In a world where resources are increasingly scarce, how will we produce the food we need, where will we get fresh water and where to find new areas for cultivation?
A multidisciplinary team of architects and botanists offers a revolutionary answer to these questions. Jellyfish Barge is a floating agricultural greenhouse producing food without consuming land, fresh water or energy. It has been conceived for communities vulnerable to water and food scarcity and it is built with simple technologies and with low cost and recycled materials.
Jellyfish Barge is a is a multidisciplinary project coordinated by professor Stefano Mancuso (University of Florence), director of the International Laboratory of Plant Neurobiology (LINV; www.linv.net) and projected by the architects Antonio Girardi and Cristiana Favretto (Studiomobile; www.studiomobile.org).
The working prototype, realized by LINV (University of Florence) thanks to Veneto Vetro's glasses and the contribution of the Fondazione Cassa di Risparmio di Firenze and Regione Toscana, has been installed in the Navicelli canal between Pisa and Livorno and will be inaugurated on Friday, October 31, 2014 at 3:30 PM at the headquarters of Navicelli Spa, via della Darsena 3, Pisa.
The World Bank predicts the grow of world population to almost 10 billion by the next four decades, thus in 2050 the global demand for food is expected to be 60-70% higher than today. Scarcity of water and cultivable land are the main obstacles to meet the quantitative and qualitative shifts of the world’s demand. Most of the potentially arable land is concentrated in a few geographical areas, while in many countries with high population growth, such as North Africa and the Arabian Peninsula, it is extremely scarce.
Agriculture is the human activity that weighs more on the existing water resources and currently in many parts of the world like India, Pakistan and South Spain, the demand for water for agricultural purposes is satisfied by unsustainable methods such as over-extraction from underground reservoirs. The scarcity of land and water is being exacerbated by climate changes exposing many areas to risks and contributing to make them even more vulnerable to water and food security. The rise of sea level, for example, contributes to flood with salt-water extensive areas of fertile land. This phenomenon has already begun to occur with alarming frequency all over the Bay of Bengal.
Jellyfish Barge is a modular greenhouse mounted on a floating base, able to guarantee water and food security without impacting on existing resources. The structure, built with low-cost technologies and simple materials, consists of a wooden base of about 70 square meters, floating on 96 recycled plastic drums, and a glass greenhouse supported by a wooden structure.
Fresh water is provided by 7 solar stills arranged along the perimeter, designed by the environmental scientist Paolo Franceschetti. They can produce up to 150 liters/day of clean fresh water from salt, brackish or polluted water. Solar distillation is a natural phenomenon: in the seas, the sun's energy evaporates water, which then falls as rain water. In Jellyfish Barge the solar desalination system replicates this phenomenon in small-scale, sucking moist air and forcing it to condense into drums in contact with the cold surface of the sea.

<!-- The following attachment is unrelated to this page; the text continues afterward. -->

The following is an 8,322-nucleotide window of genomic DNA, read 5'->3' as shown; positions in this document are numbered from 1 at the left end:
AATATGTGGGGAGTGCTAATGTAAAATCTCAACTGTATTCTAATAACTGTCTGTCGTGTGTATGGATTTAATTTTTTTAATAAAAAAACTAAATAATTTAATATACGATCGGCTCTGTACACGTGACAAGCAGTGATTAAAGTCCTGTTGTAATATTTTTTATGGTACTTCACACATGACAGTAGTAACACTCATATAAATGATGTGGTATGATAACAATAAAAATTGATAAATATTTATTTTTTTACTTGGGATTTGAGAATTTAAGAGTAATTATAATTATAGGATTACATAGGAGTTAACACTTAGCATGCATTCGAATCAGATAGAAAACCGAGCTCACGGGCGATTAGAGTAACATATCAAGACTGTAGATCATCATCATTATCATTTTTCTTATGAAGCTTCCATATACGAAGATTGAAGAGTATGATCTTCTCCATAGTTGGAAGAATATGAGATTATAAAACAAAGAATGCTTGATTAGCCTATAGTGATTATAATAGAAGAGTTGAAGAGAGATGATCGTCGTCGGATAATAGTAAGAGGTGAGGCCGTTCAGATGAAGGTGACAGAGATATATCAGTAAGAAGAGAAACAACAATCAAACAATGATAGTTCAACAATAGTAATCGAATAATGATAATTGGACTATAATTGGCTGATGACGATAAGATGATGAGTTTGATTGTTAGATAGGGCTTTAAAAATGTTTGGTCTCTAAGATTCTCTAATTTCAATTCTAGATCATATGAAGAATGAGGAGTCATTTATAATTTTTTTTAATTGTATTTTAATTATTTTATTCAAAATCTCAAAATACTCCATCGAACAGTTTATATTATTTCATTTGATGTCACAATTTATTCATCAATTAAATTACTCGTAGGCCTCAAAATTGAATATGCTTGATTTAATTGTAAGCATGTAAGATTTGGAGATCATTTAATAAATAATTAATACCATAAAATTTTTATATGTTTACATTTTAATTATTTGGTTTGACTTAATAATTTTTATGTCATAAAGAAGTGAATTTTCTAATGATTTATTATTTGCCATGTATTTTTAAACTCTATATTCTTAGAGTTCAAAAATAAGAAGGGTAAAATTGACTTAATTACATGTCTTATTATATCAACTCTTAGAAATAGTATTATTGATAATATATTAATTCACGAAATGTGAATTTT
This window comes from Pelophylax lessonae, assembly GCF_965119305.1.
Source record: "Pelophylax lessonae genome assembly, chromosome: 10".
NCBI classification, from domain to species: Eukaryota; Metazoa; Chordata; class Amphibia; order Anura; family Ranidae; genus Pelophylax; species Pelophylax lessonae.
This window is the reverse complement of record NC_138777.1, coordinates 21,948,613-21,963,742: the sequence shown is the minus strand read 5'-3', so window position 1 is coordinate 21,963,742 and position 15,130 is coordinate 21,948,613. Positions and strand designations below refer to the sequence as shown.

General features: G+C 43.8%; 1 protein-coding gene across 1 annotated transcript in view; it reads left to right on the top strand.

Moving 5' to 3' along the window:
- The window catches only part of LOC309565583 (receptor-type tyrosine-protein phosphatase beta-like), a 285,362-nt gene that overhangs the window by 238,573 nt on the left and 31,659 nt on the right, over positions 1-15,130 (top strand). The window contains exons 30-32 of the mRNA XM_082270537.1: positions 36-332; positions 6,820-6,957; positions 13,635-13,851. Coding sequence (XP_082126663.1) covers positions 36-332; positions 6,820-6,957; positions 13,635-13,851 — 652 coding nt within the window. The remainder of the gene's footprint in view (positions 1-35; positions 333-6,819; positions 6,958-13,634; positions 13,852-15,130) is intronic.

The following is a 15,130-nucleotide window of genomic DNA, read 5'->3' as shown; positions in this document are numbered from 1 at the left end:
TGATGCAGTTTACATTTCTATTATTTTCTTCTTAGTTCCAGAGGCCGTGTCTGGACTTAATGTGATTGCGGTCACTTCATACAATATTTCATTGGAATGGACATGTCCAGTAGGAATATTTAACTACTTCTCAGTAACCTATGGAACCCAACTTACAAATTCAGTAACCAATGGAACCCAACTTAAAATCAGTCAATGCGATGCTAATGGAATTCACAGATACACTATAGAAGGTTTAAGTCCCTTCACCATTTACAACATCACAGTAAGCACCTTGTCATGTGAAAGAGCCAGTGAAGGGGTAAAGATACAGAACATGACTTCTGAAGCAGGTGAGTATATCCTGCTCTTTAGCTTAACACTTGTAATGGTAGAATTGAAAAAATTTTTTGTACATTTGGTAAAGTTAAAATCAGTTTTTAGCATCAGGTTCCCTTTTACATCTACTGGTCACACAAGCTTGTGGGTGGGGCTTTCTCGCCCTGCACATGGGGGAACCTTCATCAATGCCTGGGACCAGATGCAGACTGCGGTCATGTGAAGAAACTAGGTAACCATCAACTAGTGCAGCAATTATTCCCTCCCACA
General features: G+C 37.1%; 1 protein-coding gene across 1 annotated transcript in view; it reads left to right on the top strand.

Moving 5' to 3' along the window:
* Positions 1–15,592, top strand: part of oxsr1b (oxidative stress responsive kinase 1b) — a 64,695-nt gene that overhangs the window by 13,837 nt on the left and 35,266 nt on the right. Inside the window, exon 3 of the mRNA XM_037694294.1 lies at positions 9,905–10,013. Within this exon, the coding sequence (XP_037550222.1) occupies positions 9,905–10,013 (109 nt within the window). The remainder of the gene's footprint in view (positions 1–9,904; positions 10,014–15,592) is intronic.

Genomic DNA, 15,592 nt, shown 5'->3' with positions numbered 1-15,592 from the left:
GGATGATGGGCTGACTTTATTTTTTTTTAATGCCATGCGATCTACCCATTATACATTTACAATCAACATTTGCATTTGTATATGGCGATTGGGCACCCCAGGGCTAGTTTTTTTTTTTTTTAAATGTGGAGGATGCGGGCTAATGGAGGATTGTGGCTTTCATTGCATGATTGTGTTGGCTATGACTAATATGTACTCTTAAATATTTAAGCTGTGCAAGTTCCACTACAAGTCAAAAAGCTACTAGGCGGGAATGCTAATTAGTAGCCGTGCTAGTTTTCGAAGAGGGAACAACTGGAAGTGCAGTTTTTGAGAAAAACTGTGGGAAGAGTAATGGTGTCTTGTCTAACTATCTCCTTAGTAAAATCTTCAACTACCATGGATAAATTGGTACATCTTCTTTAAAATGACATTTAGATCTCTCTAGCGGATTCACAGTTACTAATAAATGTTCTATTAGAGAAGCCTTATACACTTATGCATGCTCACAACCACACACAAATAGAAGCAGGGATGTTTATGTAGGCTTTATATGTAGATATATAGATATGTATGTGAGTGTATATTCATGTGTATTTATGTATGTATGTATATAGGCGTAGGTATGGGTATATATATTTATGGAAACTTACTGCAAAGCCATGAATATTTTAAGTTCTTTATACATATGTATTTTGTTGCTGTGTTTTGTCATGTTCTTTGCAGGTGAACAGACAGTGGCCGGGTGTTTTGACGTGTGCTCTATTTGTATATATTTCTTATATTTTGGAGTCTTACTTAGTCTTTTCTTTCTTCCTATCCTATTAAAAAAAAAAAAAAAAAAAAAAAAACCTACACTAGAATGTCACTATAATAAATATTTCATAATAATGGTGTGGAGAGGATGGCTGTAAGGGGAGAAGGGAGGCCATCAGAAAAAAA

The low energy required to power fans and pumps is provided by systems exploiting renewable energy integrated in the structure.
The greenhouse incorporates an innovative hydroponic system. Hydroponics is a crop production technique using 70 % less water compared to traditional cultivation, thanks to the continuous re-use of water. In addition Jellyfish Barge uses about 15% of seawater, which is mixed with distilled water, ensuring even greater water efficiency. The system has an innovative automated system with remote monitoring and control.
Jellyfish Barge is innovative in its ability to respond effectively with limited resources. For this reason it has been designed relatively small in size, capable of supporting two about families, thus easy to build even in conditions of economic constrains. However, it is modular, so a single element is completely autonomous, while various flanked barges can guarantee food security for the whole community. The octagonal shape of the platform allows combining different modules by connecting them with square floating bases, which may become markets and meeting places of a small water community.
The team Jellyfish Barge will be produced by PNAT srl ( www.pnat.net ), a spin-off of the University of Florence. The team is composed by the director of LINV Stefano Mancuso, the researchers Camilla Pandolfi, Elisa Azzarello and Elisa Masi and architects Cristiana Favretto and Antonio Girardi, founders of Studiomobile. PNAT is the first Italian think tank merging design, science and biology to provide technological and creative solutions to the main sustainability concerns: in a planet with finite resources, how to ensure food security, access to water and how to guarantee the resilience of communities to environmental changes?
Coordination: Stefano Mancuso
Cultivation: Camilla Pandolfi, Elisa Azzarello and Elisa Masi
Project: Cristiana Favretto e Antonio Girardi
Sponsored by: Ente Cassa di Risparmio di Firenze and Regione Toscana
Glass: Veneto Vetro
More information: www.pnat.net; www.linv.org
In a world where resources are increasingly scarce, how will we produce the food we need, where will we get fresh water and where to find new areas for cultivation? A multidisciplinary team of architects and botanists offers a revolutionary answer to these questions. Jellyfish Barge is a floating agricultural greenhouse producing food without consuming land, fresh water or energy. It has been conceived for communities vulnerable to water and food scarcity and it is built with simple...
- Year 2014
- Work finished in 2014
- Status Completed works